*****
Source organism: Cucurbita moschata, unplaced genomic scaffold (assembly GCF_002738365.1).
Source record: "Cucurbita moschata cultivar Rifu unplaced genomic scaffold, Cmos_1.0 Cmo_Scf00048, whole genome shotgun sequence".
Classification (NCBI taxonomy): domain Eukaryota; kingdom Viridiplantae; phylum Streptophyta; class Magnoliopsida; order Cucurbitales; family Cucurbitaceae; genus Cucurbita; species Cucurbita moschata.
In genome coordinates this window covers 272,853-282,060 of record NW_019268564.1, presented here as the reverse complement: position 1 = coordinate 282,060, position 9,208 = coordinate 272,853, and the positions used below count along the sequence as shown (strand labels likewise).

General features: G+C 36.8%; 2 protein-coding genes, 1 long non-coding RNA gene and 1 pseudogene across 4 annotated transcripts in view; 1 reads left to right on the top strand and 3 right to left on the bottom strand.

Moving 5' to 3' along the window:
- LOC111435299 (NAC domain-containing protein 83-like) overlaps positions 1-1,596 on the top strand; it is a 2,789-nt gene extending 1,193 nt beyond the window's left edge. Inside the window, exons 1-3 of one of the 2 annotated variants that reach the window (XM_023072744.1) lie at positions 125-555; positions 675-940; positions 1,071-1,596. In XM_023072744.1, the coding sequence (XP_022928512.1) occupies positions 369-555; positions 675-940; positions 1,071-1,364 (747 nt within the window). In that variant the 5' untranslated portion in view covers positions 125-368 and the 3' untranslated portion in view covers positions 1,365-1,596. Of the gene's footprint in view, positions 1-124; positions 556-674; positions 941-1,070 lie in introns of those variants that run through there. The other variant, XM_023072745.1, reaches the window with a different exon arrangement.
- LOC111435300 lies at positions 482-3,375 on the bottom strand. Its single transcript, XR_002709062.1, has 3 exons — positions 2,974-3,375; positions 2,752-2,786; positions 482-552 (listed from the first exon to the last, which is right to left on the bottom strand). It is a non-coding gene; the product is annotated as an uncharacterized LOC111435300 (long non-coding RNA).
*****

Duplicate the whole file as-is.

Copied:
Source organism: Cucurbita moschata, unplaced genomic scaffold (assembly GCF_002738365.1).
Source record: "Cucurbita moschata cultivar Rifu unplaced genomic scaffold, Cmos_1.0 Cmo_Scf00048, whole genome shotgun sequence".
Classification (NCBI taxonomy): domain Eukaryota; kingdom Viridiplantae; phylum Streptophyta; class Magnoliopsida; order Cucurbitales; family Cucurbitaceae; genus Cucurbita; species Cucurbita moschata.
In genome coordinates this window covers 272,853-282,060 of record NW_019268564.1, presented here as the reverse complement: position 1 = coordinate 282,060, position 9,208 = coordinate 272,853, and the positions used below count along the sequence as shown (strand labels likewise).

General features: G+C 36.8%; 2 protein-coding genes, 1 long non-coding RNA gene and 1 pseudogene across 4 annotated transcripts in view; 1 reads left to right on the top strand and 3 right to left on the bottom strand.

Moving 5' to 3' along the window:
- LOC111435299 (NAC domain-containing protein 83-like) overlaps positions 1-1,596 on the top strand; it is a 2,789-nt gene extending 1,193 nt beyond the window's left edge. Inside the window, exons 1-3 of one of the 2 annotated variants that reach the window (XM_023072744.1) lie at positions 125-555; positions 675-940; positions 1,071-1,596. In XM_023072744.1, the coding sequence (XP_022928512.1) occupies positions 369-555; positions 675-940; positions 1,071-1,364 (747 nt within the window). In that variant the 5' untranslated portion in view covers positions 125-368 and the 3' untranslated portion in view covers positions 1,365-1,596. Of the gene's footprint in view, positions 1-124; positions 556-674; positions 941-1,070 lie in introns of those variants that run through there. The other variant, XM_023072745.1, reaches the window with a different exon arrangement.
- LOC111435300 lies at positions 482-3,375 on the bottom strand. Its single transcript, XR_002709062.1, has 3 exons — positions 2,974-3,375; positions 2,752-2,786; positions 482-552 (listed from the first exon to the last, which is right to left on the bottom strand). It is a non-coding gene; the product is annotated as an uncharacterized LOC111435300 (long non-coding RNA).